Personal Finance: Details matter when rolling over IRA funds

photo Chris Hopkins

Since the early days of IRA accounts in 1981, investors have been granted one tax-free rollover per year per IRA account, to allow for changing custodians or even renewing investments within accounts at the same custodian. Thanks to a recent tax court ruling, only one rollover per taxpayer per year is permissible, regardless of how many accounts may exist.

This is a surprising development, and unwitting investors could conceivably find themselves in tax trouble if they run afoul even accidentally of the new strictures.

Although frequently applied incorrectly, the term "rollover" has a specific meaning in the IRS code. A rollover is defined as a distribution from an IRA account (traditional or Roth) that is payable to the account holder and subsequently re-deposited into the same or a different IRA account of identical title within 60 days. This process may be repeated once every 365 days.

The IRS has previously interpreted the statute to apply independently to each IRA account in the taxpayer's name. But in a recent U.S. Tax Court case known as Bobrow v. Commissioner, the court ruled that the once-per-year limit applies per taxpayer regardless of the number of accounts. This makes it especially important to mind the details of any retirement account transactions and how they might be classified.

In most cases, assets moved from one custodian to another are handed off from institution to institution, without receipt by the account owner. This type of direct trustee-to-trustee movement is technically called a transfer and not a rollover. Direct transfers are not taxed and may be conducted without limit in any given year. This is obviously the preferred method.

However, in some cases a direct transfer may not be available or may need to be specifically requested. For example, some company retirement plans may issue checks to plan participants in the event of termination or retirement unless the account holder specifies direct transfer. If this were to happen in two different plans in one year, some of the money could be taxed.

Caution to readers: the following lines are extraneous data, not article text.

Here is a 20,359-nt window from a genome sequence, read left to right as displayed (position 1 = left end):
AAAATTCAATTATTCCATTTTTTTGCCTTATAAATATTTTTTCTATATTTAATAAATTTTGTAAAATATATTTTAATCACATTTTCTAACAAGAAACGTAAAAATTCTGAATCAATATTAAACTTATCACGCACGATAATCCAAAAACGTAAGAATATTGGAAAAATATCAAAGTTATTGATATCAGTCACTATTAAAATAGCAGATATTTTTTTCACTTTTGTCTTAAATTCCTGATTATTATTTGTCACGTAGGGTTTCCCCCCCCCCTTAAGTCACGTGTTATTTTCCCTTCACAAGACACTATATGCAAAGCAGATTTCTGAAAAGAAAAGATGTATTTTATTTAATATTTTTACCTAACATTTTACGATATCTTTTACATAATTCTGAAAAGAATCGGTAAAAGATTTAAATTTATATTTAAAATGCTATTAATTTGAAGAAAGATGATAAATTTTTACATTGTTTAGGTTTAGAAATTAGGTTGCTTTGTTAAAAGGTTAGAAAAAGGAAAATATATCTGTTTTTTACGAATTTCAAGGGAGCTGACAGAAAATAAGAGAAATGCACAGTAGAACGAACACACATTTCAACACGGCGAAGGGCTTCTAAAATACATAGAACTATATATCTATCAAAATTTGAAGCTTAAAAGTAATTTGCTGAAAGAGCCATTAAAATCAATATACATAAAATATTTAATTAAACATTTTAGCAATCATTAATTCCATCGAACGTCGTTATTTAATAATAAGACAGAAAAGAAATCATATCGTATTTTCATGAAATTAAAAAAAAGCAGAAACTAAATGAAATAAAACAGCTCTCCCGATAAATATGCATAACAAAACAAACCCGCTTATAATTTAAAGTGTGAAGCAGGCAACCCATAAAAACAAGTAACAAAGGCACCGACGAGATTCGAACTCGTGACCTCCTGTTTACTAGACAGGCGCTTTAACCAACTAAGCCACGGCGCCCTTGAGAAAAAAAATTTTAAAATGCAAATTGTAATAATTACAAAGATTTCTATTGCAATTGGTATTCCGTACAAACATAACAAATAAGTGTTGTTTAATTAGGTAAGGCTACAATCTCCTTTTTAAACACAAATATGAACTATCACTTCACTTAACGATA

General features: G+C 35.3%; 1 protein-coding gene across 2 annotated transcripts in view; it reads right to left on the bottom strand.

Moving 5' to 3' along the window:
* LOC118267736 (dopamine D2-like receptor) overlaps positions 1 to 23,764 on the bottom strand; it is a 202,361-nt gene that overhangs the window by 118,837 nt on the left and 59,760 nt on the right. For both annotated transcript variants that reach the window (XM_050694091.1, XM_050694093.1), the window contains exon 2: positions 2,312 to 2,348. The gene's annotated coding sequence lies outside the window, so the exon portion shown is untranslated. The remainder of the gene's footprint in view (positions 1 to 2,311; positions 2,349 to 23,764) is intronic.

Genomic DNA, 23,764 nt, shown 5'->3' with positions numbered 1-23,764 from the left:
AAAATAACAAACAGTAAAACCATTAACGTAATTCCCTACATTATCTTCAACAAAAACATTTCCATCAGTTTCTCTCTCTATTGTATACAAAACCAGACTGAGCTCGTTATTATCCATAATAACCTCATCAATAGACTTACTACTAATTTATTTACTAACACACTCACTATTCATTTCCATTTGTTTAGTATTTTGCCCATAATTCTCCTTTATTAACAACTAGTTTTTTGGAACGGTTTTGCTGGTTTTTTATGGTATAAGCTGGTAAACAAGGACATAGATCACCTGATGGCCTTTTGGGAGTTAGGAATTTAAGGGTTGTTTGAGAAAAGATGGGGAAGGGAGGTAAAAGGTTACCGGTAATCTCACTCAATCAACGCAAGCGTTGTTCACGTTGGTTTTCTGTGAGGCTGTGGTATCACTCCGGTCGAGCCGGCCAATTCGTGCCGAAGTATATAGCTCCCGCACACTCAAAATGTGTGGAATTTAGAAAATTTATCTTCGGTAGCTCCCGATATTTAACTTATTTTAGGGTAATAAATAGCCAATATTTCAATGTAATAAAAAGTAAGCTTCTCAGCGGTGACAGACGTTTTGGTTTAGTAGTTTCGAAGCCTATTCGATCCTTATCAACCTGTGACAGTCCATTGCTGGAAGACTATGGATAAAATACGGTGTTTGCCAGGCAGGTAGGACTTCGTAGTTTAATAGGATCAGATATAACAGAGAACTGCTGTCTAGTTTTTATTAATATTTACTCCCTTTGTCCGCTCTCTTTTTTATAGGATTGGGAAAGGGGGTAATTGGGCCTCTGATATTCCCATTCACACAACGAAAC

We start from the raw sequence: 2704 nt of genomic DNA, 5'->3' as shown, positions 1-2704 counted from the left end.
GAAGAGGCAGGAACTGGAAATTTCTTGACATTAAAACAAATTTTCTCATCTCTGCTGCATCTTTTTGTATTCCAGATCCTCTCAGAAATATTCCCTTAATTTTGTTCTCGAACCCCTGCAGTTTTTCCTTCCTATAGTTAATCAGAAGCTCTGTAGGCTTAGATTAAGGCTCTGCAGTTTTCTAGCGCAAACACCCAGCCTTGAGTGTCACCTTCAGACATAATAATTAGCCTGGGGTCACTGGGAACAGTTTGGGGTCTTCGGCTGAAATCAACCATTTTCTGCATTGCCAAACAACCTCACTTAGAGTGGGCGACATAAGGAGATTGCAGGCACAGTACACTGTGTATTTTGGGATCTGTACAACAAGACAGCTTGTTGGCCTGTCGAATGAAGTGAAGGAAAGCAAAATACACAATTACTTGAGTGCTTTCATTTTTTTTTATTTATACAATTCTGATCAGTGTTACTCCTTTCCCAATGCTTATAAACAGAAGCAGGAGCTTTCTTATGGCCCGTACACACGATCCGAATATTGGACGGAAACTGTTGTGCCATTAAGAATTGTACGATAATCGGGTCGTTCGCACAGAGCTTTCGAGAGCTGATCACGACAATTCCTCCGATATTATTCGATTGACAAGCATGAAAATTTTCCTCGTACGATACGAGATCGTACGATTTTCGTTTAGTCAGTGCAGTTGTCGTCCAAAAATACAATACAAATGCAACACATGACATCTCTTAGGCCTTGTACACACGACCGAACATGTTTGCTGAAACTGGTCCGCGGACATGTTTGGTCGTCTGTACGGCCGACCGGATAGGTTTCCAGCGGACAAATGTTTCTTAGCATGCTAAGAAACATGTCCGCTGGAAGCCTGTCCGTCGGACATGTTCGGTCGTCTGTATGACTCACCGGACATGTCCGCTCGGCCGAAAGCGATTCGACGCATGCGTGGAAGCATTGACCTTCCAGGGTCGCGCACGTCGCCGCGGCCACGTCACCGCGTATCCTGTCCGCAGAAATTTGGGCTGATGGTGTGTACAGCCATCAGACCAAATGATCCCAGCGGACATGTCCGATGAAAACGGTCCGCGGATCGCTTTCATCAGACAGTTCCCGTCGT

In some cases, bank-held IRAs may actually change account numbers when an asset like a CD matures. Under the old rules, a new CD could be purchased within 60 days in every account every year; no harm, no foul. Under the new interpretation, only one CD per year could be rolled over tax free. Additional certificates could conceivably violate the rule and trigger tax liabilities.

This liability can readily be negated by asking the right questions at the bank. Make sure the institution knows you want a direct transfer at maturity, not a rollover. If you plan to move a maturing retirement account CD to a different bank, be sure both banks know you want a trustee-to-trustee transfer well before the actual maturity date.

The IRS has announced a delay in enforcement until at least 2015 (barring a hard-drive crash), and further clarification or modification of the rule seems likely. But as it now stands, care is warranted beginning next year when moving or renewing IRA investments to avoid nasty tax surprises.

Christopher A. Hopkins, CFA, is vice president at Barnett & Co. Investment Counsel in Chattanooga.

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